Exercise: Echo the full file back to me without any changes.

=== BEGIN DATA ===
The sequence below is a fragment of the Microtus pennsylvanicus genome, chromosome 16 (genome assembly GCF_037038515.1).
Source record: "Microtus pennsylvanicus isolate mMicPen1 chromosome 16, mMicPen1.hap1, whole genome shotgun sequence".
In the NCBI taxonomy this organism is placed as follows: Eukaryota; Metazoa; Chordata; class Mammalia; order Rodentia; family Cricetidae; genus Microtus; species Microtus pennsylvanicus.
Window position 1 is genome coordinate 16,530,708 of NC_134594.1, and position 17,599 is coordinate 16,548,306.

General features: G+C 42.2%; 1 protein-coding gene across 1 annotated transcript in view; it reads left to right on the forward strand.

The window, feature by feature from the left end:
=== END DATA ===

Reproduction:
The sequence below is a fragment of the Microtus pennsylvanicus genome, chromosome 16 (genome assembly GCF_037038515.1).
Source record: "Microtus pennsylvanicus isolate mMicPen1 chromosome 16, mMicPen1.hap1, whole genome shotgun sequence".
In the NCBI taxonomy this organism is placed as follows: Eukaryota; Metazoa; Chordata; class Mammalia; order Rodentia; family Cricetidae; genus Microtus; species Microtus pennsylvanicus.
Window position 1 is genome coordinate 16,530,708 of NC_134594.1, and position 17,599 is coordinate 16,548,306.

General features: G+C 42.2%; 1 protein-coding gene across 1 annotated transcript in view; it reads left to right on the forward strand.

The window, feature by feature from the left end: